2020 Urban Fellow
Research Topic: Socio-cultural and Ecological Interactions
Faculty Advisor: Amity Doolittle
Departing from the Norm: diversity, representation, and community-building in outdoor recreation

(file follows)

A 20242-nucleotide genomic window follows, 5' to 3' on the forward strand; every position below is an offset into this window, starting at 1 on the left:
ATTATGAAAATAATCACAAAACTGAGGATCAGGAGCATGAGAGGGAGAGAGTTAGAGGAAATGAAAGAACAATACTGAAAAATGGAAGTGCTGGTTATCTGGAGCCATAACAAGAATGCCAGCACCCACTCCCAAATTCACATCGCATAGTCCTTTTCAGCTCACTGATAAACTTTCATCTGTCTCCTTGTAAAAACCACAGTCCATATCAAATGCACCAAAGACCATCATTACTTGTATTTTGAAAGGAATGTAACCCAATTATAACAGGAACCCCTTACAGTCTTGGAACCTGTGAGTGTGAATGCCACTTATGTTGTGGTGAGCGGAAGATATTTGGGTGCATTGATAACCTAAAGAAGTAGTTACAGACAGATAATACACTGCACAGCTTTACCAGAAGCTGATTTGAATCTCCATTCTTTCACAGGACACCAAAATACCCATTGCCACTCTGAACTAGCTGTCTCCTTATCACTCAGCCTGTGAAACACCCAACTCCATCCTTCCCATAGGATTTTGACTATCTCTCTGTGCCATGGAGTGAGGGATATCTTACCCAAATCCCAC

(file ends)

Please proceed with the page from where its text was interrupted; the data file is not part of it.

Though it has been extensively critiqued, the idea that nature-based recreation is not part of Black American culture has persisted in both popular culture and academic literature for decades. In recognition that race has been undertheorized within the context of leisure studies, leisure scholars have called for the application of critical race theory (CRT) to “ethnic” recreation. The central problem with this approach is that it reinforces Whiteness as the norm against which other groups are compared, rather than situating leisure within the broader context of a racialized society. CRT, which emerged in the field of law, has been applied to other disciplines to make visible the ways in which white supremacy is embedded, protected, and stabilized within a discipline’s theory and practice. In this study I used a CRT framework to understand how racism has shaped and continues to shape leisure patterns. I conducted an analysis of texts and images in over 8,000 Instagram posts spanning a three-year period from 2017 to 2020. My analysis compared outdoor organizations that presumed a general audience with those specifically identified as their audiences as nonwhite, LGBTQ, fat, and/ or women. By looking at how gender, sexual orientation, body size and race intersect, I found that what has long appeared to be the norm in outdoor recreation is not representative or inclusive of the majority of Americans. I found no evidence that Black Americans are less interested in connecting to nature than White Americans. I also found no evidence that the way people perceive or value nature is related to their racial identity. However, for people with marginalized identities, who feel that the dominant culture surrounding outdoor recreation is unwelcoming, building community may be a precursor for participating in nature-based recreation. Access to community could be a mediating factor between identity and participation.